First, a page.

Do you remember playing Truth or Dare as a child? Usually the dare was something risky – maybe embarrassing or even scary. Something that would push you out of your comfort zone. Maybe even make you feel a bit vulnerable in front of others.
Personally, I almost always took the truth option.
The word dare implies that this is something not everyone can or will do. To take a dare is to take a risk – it costs me something in the end. A dare is not without consequences.
Back in grade school, a typical dare would be something like this:
I dare you to call Jimmy’s house and hang up!
I dare you to run outside in your pajamas (or less, depending on how daring your circle of friends happened to be)!
The truth is, truth was generally not as fun for the group as the dare could be. Much less exciting to spill the name of your crush than to actually call him on the phone and tell him you like him (with an audience of slumber party-ers, hyped up on soda in the middle of the night). I may have opted for telling the truth more often than I took a dare, but that was then. This is now.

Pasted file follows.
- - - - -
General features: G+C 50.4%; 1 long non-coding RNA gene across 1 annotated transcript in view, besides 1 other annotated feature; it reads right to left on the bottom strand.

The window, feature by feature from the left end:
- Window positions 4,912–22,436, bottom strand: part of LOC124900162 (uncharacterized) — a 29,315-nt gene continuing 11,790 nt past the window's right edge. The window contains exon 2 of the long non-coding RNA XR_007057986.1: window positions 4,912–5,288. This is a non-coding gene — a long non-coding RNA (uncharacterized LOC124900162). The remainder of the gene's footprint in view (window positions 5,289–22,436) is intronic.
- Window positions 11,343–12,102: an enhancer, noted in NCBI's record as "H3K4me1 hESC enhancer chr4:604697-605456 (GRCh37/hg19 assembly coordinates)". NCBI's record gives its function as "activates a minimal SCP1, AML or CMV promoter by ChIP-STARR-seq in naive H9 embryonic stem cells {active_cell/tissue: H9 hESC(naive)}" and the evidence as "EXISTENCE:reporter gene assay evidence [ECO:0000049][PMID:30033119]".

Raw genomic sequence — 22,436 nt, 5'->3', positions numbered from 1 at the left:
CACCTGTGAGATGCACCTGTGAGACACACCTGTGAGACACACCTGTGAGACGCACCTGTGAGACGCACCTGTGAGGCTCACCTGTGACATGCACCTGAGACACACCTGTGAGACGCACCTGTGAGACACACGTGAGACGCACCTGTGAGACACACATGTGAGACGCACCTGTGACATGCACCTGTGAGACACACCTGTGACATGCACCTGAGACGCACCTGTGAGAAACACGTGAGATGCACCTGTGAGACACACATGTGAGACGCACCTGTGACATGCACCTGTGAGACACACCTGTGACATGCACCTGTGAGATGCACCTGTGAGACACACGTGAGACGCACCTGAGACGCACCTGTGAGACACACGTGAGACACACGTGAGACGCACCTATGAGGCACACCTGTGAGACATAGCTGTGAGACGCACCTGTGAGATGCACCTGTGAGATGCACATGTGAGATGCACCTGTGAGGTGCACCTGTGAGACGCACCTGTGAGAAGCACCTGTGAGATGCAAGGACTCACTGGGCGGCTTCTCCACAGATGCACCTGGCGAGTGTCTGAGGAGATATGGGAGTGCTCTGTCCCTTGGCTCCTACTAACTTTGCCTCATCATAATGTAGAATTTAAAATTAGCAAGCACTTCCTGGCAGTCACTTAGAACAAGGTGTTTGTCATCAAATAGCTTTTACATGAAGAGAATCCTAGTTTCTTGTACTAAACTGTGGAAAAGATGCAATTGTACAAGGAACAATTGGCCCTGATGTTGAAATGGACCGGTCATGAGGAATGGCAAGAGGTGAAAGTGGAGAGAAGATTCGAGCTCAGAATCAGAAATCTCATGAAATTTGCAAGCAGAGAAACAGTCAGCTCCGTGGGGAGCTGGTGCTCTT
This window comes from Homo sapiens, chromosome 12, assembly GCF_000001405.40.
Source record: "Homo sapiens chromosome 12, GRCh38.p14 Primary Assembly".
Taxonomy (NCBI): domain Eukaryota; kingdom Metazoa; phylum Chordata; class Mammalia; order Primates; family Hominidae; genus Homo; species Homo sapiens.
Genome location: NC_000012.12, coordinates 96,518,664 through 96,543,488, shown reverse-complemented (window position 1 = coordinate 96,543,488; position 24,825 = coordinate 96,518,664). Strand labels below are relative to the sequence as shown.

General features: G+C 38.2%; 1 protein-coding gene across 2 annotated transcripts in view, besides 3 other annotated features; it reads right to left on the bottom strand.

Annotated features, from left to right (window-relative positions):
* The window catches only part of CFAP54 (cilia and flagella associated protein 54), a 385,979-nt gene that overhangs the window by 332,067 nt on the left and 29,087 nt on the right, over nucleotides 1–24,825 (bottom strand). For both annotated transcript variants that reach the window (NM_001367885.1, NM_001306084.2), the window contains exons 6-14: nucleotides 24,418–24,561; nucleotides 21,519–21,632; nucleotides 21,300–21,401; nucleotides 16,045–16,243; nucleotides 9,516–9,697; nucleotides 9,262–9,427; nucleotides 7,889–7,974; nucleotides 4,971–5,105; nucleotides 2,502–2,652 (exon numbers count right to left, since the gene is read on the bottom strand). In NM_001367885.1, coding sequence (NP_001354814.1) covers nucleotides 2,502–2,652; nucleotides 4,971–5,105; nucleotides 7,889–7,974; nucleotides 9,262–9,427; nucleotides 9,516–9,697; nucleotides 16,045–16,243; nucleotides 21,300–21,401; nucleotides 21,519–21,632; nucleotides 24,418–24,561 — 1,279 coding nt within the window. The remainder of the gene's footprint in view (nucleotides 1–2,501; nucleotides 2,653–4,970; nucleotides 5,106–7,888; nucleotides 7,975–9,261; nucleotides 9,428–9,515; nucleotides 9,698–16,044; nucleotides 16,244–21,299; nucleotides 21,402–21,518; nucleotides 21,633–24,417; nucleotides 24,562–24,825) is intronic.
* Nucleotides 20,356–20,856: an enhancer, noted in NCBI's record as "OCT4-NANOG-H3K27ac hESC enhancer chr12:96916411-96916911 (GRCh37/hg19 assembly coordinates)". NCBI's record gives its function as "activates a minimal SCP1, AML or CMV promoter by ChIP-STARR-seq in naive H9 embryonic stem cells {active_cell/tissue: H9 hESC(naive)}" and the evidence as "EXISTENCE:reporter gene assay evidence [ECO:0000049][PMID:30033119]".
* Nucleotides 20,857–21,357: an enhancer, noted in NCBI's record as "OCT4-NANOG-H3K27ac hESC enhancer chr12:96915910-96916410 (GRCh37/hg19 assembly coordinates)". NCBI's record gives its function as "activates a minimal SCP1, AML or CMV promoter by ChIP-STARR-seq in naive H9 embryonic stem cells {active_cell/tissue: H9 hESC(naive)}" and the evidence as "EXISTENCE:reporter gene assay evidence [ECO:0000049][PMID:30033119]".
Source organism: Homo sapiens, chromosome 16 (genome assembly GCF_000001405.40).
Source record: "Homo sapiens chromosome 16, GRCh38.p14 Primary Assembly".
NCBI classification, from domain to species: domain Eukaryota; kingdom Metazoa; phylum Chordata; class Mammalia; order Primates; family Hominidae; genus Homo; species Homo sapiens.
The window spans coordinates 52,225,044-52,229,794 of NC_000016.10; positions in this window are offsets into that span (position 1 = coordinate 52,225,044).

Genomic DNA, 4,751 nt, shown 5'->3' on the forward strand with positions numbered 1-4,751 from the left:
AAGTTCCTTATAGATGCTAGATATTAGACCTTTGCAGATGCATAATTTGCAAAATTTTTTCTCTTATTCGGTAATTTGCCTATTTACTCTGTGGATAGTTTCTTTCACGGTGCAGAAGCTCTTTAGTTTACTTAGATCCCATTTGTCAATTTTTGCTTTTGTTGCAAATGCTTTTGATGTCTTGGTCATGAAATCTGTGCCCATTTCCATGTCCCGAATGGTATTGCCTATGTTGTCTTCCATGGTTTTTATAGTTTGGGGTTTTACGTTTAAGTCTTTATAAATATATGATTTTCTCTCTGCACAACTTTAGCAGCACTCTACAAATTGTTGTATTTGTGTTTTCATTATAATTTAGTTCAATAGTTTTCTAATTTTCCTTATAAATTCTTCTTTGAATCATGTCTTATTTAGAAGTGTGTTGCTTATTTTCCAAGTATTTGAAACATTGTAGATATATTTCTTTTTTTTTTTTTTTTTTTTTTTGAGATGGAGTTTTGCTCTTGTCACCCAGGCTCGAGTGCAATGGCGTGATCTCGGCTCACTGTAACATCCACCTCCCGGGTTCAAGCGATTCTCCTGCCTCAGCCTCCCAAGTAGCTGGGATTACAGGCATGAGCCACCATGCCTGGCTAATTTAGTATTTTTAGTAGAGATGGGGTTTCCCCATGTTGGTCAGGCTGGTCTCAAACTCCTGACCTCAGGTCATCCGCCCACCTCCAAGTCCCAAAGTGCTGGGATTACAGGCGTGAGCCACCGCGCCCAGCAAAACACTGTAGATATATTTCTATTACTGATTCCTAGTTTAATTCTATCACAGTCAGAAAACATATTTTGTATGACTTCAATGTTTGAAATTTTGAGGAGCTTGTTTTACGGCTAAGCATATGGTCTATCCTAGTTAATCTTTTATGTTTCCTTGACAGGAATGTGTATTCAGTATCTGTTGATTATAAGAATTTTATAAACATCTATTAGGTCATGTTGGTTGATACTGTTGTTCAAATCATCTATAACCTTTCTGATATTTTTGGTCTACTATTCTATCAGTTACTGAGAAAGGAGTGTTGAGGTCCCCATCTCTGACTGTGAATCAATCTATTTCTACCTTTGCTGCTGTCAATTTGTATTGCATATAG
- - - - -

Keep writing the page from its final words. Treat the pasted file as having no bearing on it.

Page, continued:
Just as my friends found it more exciting to watch each other do something than to listen to one another say something, I find myself a forty-something who is tired of listening to a version of the truth that is nothing more than what you think I want to hear.
There are so very many words, and they are so very easily tuned out, that what I am looking for these days are men and women who are all about the dare! The doing! Action and momentum and energy and Word-become-flesh! Truth isn’t found in what you say when you’re put on the spot and have to spit out an answer. Truth is found when you and I dare to live as if that truth matters too much to keep it locked away in our words.
Truth is found when we dare to act in situations where others won’t.
Truth is found when we set aside our need to look good in front of people and choose to do the right thing, unpopular or embarrassing as it may be.
I’m discovering that truth is actually found in what we dare to do each day, and that the dare really is a better choice when what we dare to do is forget ourselves and live for others.